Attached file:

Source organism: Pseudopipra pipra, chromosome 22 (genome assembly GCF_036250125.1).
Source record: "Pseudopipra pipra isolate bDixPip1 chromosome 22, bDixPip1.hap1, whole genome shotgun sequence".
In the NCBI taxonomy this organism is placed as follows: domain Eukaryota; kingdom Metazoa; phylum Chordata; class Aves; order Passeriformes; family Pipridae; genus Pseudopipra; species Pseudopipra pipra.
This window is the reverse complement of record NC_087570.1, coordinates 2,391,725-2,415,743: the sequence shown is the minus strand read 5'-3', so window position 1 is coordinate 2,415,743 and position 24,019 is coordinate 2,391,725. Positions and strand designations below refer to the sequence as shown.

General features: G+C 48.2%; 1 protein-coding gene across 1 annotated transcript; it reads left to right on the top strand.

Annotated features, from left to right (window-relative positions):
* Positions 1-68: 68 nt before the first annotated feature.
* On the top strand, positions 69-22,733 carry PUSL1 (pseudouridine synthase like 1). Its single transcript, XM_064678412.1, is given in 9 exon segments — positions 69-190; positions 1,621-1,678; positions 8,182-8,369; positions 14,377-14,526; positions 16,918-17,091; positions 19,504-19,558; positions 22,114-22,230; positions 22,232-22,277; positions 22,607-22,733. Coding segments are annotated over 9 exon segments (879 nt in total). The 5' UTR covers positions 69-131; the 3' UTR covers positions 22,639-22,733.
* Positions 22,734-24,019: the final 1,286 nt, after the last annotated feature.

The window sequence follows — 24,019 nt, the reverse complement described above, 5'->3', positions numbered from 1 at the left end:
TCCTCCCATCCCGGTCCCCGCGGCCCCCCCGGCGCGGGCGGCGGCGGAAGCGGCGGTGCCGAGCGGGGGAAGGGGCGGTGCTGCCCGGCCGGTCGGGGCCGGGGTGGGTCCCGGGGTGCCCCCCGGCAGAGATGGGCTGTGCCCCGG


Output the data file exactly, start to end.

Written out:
Source organism: Pseudopipra pipra, chromosome 22 (genome assembly GCF_036250125.1).
Source record: "Pseudopipra pipra isolate bDixPip1 chromosome 22, bDixPip1.hap1, whole genome shotgun sequence".
In the NCBI taxonomy this organism is placed as follows: domain Eukaryota; kingdom Metazoa; phylum Chordata; class Aves; order Passeriformes; family Pipridae; genus Pseudopipra; species Pseudopipra pipra.
This window is the reverse complement of record NC_087570.1, coordinates 2,391,725-2,415,743: the sequence shown is the minus strand read 5'-3', so window position 1 is coordinate 2,415,743 and position 24,019 is coordinate 2,391,725. Positions and strand designations below refer to the sequence as shown.

General features: G+C 48.2%; 1 protein-coding gene across 1 annotated transcript; it reads left to right on the top strand.

Annotated features, from left to right (window-relative positions):
* Positions 1-68: 68 nt before the first annotated feature.
* On the top strand, positions 69-22,733 carry PUSL1 (pseudouridine synthase like 1). Its single transcript, XM_064678412.1, is given in 9 exon segments — positions 69-190; positions 1,621-1,678; positions 8,182-8,369; positions 14,377-14,526; positions 16,918-17,091; positions 19,504-19,558; positions 22,114-22,230; positions 22,232-22,277; positions 22,607-22,733. Coding segments are annotated over 9 exon segments (879 nt in total). The 5' UTR covers positions 69-131; the 3' UTR covers positions 22,639-22,733.
* Positions 22,734-24,019: the final 1,286 nt, after the last annotated feature.

The window sequence follows — 24,019 nt, the reverse complement described above, 5'->3', positions numbered from 1 at the left end:
TCCTCCCATCCCGGTCCCCGCGGCCCCCCCGGCGCGGGCGGCGGCGGAAGCGGCGGTGCCGAGCGGGGGAAGGGGCGGTGCTGCCCGGCCGGTCGGGGCCGGGGTGGGTCCCGGGGTGCCCCCCGGCAGAGATGGGCTGTGCCCCGG